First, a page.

You think he doesn't know what he's doing, then he comes back and gets you...
He comes back and gets you! I love that. And I would revisit Columbo because it's still classic TV. And "The Wire" is like that, you know? It's classic TV. It has gained an audience more and more because people go, "You should check this out." But I can't begin to speculate on why it got ignored, but I feel like, you know, it's not easy TV. It's quite tough to watch.

Have you ever been part of a production as secretive as "Prometheus"?
I can't tell you. [Laughs]

Good answer.
No, I have to be honest, this particular film -- Twentieth Century Fox and Ridley Scott have been very, very diligent about keeping a lid on it. But, I know exactly why -- because the film depends on that. It needs that. It needs you to not know.

See, if you told me, even though people think they want to know, they don't really want to know.
Because it's a shocker, isn't it? It's a shocker and the anticipation of a great filmmaker like Ridley Scott is part of the draw. Like, what is he going to do next? What's that about? And the more he cloaks it in, "There's something I can't tell you yet," it makes it more intriguing. And anyone that has that shortcut, "Well, I heard it was this," it's cheating.

So, you're saying that you know something about "Prometheus" that's going to blow our minds when we find out?
Yes.

OK.
I put myself on the line for you!

I love that one of your first credits is as "gigolo" on "Absolutely Fabulous."
Why would you bring that up?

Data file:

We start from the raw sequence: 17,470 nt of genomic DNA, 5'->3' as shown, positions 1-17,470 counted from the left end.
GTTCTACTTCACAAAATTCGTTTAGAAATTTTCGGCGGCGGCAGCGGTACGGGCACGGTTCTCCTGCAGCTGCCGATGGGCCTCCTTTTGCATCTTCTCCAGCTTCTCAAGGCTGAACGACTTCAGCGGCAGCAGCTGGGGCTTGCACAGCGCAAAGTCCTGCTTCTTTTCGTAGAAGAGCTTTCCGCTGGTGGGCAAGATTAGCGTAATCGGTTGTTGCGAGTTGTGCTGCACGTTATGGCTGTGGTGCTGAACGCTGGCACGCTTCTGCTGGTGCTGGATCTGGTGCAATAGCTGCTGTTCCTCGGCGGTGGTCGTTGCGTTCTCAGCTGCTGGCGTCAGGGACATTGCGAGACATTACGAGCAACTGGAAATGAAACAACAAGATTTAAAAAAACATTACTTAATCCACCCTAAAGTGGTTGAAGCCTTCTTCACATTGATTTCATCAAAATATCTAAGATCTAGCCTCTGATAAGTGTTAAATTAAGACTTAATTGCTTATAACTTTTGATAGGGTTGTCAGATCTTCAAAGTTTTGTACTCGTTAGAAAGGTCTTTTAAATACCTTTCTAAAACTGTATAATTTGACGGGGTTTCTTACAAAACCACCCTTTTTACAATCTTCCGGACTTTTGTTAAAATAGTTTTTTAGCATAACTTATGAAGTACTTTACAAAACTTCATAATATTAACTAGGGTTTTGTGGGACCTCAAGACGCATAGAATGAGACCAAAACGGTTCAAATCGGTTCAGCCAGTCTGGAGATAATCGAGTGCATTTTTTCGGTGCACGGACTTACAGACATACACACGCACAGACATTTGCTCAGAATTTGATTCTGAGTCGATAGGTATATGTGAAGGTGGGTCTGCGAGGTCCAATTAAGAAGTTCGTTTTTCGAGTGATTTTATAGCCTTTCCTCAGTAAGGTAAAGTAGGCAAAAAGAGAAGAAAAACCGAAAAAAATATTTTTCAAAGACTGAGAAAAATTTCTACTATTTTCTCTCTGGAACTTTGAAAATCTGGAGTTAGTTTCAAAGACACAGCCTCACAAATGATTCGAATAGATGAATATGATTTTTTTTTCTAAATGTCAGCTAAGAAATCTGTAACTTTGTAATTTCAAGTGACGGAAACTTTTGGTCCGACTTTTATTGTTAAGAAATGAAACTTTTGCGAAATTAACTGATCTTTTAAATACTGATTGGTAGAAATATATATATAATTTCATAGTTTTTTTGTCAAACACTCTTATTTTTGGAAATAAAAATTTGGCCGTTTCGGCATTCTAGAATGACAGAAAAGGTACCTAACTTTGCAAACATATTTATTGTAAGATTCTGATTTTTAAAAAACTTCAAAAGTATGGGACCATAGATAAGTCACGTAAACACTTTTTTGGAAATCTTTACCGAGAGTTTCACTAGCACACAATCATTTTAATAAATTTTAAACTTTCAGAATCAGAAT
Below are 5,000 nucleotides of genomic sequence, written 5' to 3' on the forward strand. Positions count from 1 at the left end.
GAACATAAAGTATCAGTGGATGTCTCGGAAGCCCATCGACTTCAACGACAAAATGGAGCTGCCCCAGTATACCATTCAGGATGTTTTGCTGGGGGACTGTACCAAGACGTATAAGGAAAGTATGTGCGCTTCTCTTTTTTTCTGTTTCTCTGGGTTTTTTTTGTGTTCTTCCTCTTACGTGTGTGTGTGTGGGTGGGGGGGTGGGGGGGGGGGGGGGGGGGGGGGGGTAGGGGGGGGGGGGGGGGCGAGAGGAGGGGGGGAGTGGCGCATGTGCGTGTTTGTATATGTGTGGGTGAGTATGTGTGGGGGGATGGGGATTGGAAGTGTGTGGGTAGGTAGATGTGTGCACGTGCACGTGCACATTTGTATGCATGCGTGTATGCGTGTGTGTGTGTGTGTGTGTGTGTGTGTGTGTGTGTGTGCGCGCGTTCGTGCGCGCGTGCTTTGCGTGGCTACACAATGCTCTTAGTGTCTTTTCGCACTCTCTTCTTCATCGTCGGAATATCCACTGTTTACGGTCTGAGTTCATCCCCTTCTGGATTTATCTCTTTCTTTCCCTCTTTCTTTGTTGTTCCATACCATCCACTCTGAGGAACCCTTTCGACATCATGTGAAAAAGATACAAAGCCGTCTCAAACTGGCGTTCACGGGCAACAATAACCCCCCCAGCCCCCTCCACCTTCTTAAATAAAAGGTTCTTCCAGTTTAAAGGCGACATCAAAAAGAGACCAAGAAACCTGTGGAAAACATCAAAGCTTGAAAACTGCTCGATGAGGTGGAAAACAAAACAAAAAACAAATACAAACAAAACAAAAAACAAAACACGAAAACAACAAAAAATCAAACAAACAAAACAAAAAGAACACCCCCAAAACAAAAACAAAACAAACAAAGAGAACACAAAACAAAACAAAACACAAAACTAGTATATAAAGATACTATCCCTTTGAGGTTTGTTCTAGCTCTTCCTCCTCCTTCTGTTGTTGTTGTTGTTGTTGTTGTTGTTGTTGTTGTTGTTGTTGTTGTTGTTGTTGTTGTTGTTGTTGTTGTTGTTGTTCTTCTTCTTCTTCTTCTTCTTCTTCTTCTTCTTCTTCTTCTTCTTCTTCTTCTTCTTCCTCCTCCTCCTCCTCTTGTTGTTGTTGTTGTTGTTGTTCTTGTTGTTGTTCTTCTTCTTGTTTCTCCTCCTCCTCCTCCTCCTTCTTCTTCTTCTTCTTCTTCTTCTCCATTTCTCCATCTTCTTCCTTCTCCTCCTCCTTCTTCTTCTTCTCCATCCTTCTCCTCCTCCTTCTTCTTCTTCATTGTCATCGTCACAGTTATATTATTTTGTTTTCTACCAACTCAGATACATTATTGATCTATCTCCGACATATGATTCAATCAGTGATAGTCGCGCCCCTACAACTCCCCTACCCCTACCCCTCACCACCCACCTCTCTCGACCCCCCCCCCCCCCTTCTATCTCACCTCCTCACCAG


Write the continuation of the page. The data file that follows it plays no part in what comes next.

Because it's great.
Right.

Was that not a good experience?
It was an amazing experience.

OK, see...
No, I just forget that people might have seen that. Somehow I figure that it might disappear.

Well, I feel that show is only one of a handful of British television shows that people in the United States know really well.
Yeah, but Idris Elba in "Ab Fab"? No. "You mean that guy is Idris Elba? What?"

How does that happen? How do you become a gigolo in one episode of "Ab Fab"?
It was a straight audition. I remember it was like, "Hey, we have this audition to play a male, sort of, stripper guy." I was like, "OK." And, next thing I know, I was in it -- and it was great fun. Those girls are such a good laugh.

You shouldn't be embarrassed by that. That's a great early credit.
[Laughs] I'm not embarrassed; I'm proud. But it definitely always surprises me when it's brought up. I look like ten years old in it!

Mike Ryan is the senior writer for Moviefone. He has written for Wired Magazine, VanityFair.com, GQ.com, New York Magazine and Movieline. He likes Star Wars a lot. You can contact Mike Ryan directly on Twitter